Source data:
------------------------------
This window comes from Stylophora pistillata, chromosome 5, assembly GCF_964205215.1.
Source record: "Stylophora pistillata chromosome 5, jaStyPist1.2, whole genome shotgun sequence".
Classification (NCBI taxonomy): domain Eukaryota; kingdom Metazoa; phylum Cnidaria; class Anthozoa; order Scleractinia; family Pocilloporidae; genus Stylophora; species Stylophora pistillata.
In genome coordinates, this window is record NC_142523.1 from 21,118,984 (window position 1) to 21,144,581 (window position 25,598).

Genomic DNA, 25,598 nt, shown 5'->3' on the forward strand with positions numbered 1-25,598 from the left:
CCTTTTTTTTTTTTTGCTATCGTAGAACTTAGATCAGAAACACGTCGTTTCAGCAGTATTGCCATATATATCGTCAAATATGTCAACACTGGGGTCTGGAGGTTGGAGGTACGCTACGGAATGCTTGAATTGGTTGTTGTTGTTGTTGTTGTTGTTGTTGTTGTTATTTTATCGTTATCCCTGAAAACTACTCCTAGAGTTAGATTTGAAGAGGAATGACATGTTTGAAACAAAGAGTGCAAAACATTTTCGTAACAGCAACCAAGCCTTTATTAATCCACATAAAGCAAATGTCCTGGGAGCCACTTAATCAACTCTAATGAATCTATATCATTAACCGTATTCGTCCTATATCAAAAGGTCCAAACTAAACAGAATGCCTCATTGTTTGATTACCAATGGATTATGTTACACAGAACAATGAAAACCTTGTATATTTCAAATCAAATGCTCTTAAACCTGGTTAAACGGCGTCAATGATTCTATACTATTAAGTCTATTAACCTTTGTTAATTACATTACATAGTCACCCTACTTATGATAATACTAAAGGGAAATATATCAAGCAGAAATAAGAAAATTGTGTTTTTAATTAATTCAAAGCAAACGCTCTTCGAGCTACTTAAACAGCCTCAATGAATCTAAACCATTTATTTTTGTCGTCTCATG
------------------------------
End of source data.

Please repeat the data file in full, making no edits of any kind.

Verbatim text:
This window comes from Stylophora pistillata, chromosome 5, assembly GCF_964205215.1.
Source record: "Stylophora pistillata chromosome 5, jaStyPist1.2, whole genome shotgun sequence".
Classification (NCBI taxonomy): domain Eukaryota; kingdom Metazoa; phylum Cnidaria; class Anthozoa; order Scleractinia; family Pocilloporidae; genus Stylophora; species Stylophora pistillata.
In genome coordinates, this window is record NC_142523.1 from 21,118,984 (window position 1) to 21,144,581 (window position 25,598).

Genomic DNA, 25,598 nt, shown 5'->3' on the forward strand with positions numbered 1-25,598 from the left:
CCTTTTTTTTTTTTTGCTATCGTAGAACTTAGATCAGAAACACGTCGTTTCAGCAGTATTGCCATATATATCGTCAAATATGTCAACACTGGGGTCTGGAGGTTGGAGGTACGCTACGGAATGCTTGAATTGGTTGTTGTTGTTGTTGTTGTTGTTGTTGTTGTTATTTTATCGTTATCCCTGAAAACTACTCCTAGAGTTAGATTTGAAGAGGAATGACATGTTTGAAACAAAGAGTGCAAAACATTTTCGTAACAGCAACCAAGCCTTTATTAATCCACATAAAGCAAATGTCCTGGGAGCCACTTAATCAACTCTAATGAATCTATATCATTAACCGTATTCGTCCTATATCAAAAGGTCCAAACTAAACAGAATGCCTCATTGTTTGATTACCAATGGATTATGTTACACAGAACAATGAAAACCTTGTATATTTCAAATCAAATGCTCTTAAACCTGGTTAAACGGCGTCAATGATTCTATACTATTAAGTCTATTAACCTTTGTTAATTACATTACATAGTCACCCTACTTATGATAATACTAAAGGGAAATATATCAAGCAGAAATAAGAAAATTGTGTTTTTAATTAATTCAAAGCAAACGCTCTTCGAGCTACTTAAACAGCCTCAATGAATCTAAACCATTTATTTTTGTCGTCTCATG